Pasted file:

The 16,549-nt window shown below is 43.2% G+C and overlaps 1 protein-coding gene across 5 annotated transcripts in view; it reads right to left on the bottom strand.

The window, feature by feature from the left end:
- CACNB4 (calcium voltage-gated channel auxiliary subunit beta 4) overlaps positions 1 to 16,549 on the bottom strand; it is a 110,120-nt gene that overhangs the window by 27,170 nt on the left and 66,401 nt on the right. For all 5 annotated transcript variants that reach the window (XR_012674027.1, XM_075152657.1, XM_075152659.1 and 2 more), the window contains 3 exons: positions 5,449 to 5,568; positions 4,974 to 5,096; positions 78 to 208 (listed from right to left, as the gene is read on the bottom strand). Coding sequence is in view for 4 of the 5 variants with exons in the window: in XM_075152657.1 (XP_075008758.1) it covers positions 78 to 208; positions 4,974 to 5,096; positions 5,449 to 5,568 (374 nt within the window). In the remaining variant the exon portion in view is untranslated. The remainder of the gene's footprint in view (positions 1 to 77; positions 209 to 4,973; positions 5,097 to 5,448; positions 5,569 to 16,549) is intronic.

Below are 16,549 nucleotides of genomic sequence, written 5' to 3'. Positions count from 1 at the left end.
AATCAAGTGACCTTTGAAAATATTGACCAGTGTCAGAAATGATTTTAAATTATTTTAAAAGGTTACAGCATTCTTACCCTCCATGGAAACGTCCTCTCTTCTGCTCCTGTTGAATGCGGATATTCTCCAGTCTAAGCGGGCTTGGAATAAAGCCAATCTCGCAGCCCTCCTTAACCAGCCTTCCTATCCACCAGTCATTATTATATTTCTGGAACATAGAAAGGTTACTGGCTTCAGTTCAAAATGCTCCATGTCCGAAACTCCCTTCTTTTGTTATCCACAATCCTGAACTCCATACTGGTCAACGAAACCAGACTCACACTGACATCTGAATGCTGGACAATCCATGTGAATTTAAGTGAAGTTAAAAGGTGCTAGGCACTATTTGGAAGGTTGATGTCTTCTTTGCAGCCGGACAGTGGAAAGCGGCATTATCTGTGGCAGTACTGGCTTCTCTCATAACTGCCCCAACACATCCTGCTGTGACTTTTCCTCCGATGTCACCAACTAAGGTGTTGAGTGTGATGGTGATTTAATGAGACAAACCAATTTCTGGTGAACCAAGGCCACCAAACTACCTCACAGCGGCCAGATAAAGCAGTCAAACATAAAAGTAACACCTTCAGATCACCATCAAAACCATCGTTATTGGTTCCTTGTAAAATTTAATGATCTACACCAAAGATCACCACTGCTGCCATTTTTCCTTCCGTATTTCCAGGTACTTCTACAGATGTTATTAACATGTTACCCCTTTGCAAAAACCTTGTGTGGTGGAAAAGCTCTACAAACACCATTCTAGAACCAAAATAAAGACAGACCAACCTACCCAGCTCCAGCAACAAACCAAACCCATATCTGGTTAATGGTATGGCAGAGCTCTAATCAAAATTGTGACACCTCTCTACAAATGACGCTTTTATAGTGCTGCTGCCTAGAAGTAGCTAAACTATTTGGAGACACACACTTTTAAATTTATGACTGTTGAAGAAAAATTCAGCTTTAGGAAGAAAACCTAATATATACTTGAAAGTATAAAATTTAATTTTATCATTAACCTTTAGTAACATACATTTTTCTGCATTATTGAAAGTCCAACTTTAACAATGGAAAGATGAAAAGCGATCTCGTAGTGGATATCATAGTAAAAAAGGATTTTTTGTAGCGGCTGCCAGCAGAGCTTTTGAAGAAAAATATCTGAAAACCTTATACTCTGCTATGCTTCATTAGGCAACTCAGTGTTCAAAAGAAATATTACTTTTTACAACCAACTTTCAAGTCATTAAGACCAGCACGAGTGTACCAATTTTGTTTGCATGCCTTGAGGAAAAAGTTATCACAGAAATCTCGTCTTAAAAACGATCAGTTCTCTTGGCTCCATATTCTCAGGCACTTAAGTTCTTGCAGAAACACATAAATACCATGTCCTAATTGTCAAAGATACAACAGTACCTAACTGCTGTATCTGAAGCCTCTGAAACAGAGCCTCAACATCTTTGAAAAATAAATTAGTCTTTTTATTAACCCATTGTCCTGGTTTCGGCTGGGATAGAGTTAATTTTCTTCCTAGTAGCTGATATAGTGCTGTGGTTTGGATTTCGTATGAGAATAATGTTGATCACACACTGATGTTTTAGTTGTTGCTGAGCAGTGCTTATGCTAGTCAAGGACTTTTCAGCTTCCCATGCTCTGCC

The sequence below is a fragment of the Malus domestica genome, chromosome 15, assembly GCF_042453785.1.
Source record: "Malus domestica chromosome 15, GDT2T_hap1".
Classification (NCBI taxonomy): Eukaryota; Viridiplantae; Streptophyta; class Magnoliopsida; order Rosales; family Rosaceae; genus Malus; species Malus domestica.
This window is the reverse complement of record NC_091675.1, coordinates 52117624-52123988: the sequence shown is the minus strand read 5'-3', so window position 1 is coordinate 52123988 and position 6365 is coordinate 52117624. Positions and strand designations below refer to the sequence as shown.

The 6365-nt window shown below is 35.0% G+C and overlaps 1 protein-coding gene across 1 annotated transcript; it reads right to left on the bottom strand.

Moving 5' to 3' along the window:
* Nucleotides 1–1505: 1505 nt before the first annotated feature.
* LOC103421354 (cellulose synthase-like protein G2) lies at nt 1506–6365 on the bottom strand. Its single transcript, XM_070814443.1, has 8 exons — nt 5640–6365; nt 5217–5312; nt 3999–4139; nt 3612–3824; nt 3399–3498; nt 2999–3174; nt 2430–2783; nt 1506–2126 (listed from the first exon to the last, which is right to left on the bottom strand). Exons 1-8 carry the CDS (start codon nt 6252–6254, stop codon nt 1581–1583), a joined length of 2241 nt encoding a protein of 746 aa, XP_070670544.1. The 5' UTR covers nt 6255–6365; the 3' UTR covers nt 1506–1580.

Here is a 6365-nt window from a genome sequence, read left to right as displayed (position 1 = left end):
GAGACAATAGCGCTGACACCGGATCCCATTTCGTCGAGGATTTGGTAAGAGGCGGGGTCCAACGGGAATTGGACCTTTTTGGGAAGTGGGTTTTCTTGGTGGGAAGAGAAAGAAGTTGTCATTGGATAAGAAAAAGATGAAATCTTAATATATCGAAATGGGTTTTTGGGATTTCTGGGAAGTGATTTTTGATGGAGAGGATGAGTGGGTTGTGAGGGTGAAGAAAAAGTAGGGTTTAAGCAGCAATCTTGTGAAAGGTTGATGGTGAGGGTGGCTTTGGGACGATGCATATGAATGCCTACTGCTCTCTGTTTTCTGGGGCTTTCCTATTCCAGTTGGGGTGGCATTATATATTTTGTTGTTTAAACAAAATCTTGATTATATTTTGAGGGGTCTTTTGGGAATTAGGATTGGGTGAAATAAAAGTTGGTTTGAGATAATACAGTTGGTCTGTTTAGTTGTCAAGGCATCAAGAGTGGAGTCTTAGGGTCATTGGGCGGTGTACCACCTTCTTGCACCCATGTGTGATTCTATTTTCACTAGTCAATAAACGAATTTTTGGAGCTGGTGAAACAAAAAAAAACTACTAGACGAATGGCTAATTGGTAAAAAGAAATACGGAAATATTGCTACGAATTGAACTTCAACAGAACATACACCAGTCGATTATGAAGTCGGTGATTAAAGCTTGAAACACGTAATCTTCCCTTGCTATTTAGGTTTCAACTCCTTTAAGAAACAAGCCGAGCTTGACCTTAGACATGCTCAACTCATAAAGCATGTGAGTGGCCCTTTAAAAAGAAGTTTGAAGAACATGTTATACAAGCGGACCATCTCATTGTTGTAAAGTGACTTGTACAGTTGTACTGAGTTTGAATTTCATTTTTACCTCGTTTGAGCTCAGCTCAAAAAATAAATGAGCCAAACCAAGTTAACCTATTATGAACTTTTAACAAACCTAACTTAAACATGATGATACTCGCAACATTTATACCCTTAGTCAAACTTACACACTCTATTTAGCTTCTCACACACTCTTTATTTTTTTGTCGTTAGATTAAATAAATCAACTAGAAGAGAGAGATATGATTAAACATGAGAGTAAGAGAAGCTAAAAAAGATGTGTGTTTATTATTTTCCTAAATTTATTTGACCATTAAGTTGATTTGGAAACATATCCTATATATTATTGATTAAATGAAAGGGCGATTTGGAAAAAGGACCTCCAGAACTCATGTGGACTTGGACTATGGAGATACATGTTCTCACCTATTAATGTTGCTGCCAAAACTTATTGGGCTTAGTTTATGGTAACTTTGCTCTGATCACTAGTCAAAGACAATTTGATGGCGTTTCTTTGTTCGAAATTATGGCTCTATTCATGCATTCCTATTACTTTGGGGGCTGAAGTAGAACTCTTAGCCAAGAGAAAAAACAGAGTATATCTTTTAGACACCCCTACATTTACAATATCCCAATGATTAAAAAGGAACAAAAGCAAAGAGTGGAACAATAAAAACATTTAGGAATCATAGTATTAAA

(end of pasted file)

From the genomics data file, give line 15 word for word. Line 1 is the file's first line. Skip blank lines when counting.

GAGACAATAGCGCTGACACCGGATCCCATTTCGTCGAGGATTTGGTAAGAGGCGGGGTCCAACGGGAATTGGACCTTTTTGGGAAGTGGGTTTTCTTGGTGGGAAGAGAAAGAAGTTGTCATTGGATAAGAAAAAGATGAAATCTTAATATATCGAAATGGGTTTTTGGGATTTCTGGGAAGTGATTTTTGATGGAGAGGATGAGTGGGTTGTGAGGGTGAAGAAAAAGTAGGGTTTAAGCAGCAATCTTGTGAAAGGTTGATGGTGAGGGTGGCTTTGGGACGATGCATATGAATGCCTACTGCTCTCTGTTTTCTGGGGCTTTCCTATTCCAGTTGGGGTGGCATTATATATTTTGTTGTTTAAACAAAATCTTGATTATATTTTGAGGGGTCTTTTGGGAATTAGGATTGGGTGAAATAAAAGTTGGTTTGAGATAATACAGTTGGTCTGTTTAGTTGTCAAGGCATCAAGAGTGGAGTCTTAGGGTCATTGGGCGGTGTACCACCTTCTTGCACCCATGTGTGATTCTATTTTCACTAGTCAATAAACGAATTTTTGGAGCTGGTGAAACAAAAAAAAACTACTAGACGAATGGCTAATTGGTAAAAAGAAATACGGAAATATTGCTACGAATTGAACTTCAACAGAACATACACCAGTCGATTATGAAGTCGGTGATTAAAGCTTGAAACACGTAATCTTCCCTTGCTATTTAGGTTTCAACTCCTTTAAGAAACAAGCCGAGCTTGACCTTAGACATGCTCAACTCATAAAGCATGTGAGTGGCCCTTTAAAAAGAAGTTTGAAGAACATGTTATACAAGCGGACCATCTCATTGTTGTAAAGTGACTTGTACAGTTGTACTGAGTTTGAATTTCATTTTTACCTCGTTTGAGCTCAGCTCAAAAAATAAATGAGCCAAACCAAGTTAACCTATTATGAACTTTTAACAAACCTAACTTAAACATGATGATACTCGCAACATTTATACCCTTAGTCAAACTTACACACTCTATTTAGCTTCTCACACACTCTTTATTTTTTTGTCGTTAGATTAAATAAATCAACTAGAAGAGAGAGATATGATTAAACATGAGAGTAAGAGAAGCTAAAAAAGATGTGTGTTTATTATTTTCCTAAATTTATTTGACCATTAAGTTGATTTGGAAACATATCCTATATATTATTGATTAAATGAAAGGGCGATTTGGAAAAAGGACCTCCAGAACTCATGTGGACTTGGACTATGGAGATACATGTTCTCACCTATTAATGTTGCTGCCAAAACTTATTGGGCTTAGTTTATGGTAACTTTGCTCTGATCACTAGTCAAAGACAATTTGATGGCGTTTCTTTGTTCGAAATTATGGCTCTATTCATGCATTCCTATTACTTTGGGGGCTGAAGTAGAACTCTTAGCCAAGAGAAAAAACAGAGTATATCTTTTAGACACCCCTACATTTACAATATCCCAATGATTAAAAAGGAACAAAAGCAAAGAGTGGAACAATAAAAACATTTAGGAATCATAGTATTAAA